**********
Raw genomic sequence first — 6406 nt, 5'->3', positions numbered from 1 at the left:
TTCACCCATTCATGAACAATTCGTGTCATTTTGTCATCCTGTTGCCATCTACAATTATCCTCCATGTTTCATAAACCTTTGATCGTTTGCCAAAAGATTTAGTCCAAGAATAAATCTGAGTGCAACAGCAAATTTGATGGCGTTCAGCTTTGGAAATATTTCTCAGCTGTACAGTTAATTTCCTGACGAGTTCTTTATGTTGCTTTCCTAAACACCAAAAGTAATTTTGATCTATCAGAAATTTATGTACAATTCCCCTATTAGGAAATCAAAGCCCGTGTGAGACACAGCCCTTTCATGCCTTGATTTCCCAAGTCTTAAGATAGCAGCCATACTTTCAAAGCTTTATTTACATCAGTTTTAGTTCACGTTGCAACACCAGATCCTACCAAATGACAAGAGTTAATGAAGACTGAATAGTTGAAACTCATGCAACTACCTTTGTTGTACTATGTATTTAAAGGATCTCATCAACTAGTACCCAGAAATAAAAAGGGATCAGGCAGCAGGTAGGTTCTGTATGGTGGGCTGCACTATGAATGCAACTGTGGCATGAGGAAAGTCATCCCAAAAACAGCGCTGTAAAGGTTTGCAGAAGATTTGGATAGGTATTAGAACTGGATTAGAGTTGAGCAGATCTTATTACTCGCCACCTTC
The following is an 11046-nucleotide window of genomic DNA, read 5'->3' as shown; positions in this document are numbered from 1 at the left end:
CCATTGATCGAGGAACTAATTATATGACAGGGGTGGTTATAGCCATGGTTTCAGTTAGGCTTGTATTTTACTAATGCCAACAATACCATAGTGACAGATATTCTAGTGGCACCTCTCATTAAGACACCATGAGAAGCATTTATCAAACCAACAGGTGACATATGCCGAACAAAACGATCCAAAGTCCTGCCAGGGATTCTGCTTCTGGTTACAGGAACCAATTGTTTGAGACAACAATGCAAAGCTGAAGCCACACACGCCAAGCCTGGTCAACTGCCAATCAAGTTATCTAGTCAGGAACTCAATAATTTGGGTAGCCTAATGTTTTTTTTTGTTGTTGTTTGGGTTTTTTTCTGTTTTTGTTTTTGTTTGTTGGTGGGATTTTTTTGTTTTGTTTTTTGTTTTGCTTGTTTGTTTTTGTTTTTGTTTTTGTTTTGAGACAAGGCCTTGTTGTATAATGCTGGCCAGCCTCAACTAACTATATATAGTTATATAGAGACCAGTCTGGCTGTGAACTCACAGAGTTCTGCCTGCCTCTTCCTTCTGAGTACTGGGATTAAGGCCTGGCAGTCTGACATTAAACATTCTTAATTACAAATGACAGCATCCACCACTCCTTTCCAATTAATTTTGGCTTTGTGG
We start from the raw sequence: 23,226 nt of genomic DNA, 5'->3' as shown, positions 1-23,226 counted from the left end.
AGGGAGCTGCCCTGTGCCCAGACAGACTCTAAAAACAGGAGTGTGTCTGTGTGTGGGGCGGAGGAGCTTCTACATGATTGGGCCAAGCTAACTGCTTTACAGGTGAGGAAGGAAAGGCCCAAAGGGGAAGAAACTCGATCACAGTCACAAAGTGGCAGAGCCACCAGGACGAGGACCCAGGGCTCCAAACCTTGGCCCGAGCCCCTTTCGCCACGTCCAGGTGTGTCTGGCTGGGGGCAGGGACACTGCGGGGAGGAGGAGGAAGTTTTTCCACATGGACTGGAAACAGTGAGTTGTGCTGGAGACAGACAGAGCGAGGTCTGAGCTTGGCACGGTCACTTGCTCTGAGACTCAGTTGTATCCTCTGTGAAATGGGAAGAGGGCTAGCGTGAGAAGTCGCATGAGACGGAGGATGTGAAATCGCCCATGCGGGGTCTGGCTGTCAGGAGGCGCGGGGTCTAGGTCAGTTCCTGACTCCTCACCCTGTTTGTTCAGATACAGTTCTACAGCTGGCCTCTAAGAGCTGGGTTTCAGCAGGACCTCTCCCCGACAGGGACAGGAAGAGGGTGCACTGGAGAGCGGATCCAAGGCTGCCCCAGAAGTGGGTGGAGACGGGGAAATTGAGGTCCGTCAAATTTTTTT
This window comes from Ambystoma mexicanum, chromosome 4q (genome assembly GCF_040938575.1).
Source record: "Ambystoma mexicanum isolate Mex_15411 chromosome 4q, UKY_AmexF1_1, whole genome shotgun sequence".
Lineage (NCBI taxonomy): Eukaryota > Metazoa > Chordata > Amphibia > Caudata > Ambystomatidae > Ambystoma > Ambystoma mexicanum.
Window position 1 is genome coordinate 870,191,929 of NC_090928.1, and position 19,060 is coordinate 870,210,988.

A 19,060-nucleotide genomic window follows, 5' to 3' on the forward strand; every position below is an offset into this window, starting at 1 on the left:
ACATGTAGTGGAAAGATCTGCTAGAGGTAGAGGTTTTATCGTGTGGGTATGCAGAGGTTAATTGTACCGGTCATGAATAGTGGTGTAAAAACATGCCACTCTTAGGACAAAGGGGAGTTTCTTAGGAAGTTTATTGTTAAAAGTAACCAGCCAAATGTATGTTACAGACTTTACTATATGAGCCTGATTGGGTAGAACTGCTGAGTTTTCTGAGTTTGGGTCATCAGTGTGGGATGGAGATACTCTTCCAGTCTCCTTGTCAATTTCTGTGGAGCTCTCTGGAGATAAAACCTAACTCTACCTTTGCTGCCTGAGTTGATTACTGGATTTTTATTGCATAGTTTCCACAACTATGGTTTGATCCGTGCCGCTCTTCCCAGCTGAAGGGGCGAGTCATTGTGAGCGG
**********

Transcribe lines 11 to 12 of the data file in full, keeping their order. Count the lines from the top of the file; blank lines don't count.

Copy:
A 19,060-nucleotide genomic window follows, 5' to 3' on the forward strand; every position below is an offset into this window, starting at 1 on the left:
ACATGTAGTGGAAAGATCTGCTAGAGGTAGAGGTTTTATCGTGTGGGTATGCAGAGGTTAATTGTACCGGTCATGAATAGTGGTGTAAAAACATGCCACTCTTAGGACAAAGGGGAGTTTCTTAGGAAGTTTATTGTTAAAAGTAACCAGCCAAATGTATGTTACAGACTTTACTATATGAGCCTGATTGGGTAGAACTGCTGAGTTTTCTGAGTTTGGGTCATCAGTGTGGGATGGAGATACTCTTCCAGTCTCCTTGTCAATTTCTGTGGAGCTCTCTGGAGATAAAACCTAACTCTACCTTTGCTGCCTGAGTTGATTACTGGATTTTTATTGCATAGTTTCCACAACTATGGTTTGATCCGTGCCGCTCTTCCCAGCTGAAGGGGCGAGTCATTGTGAGCGG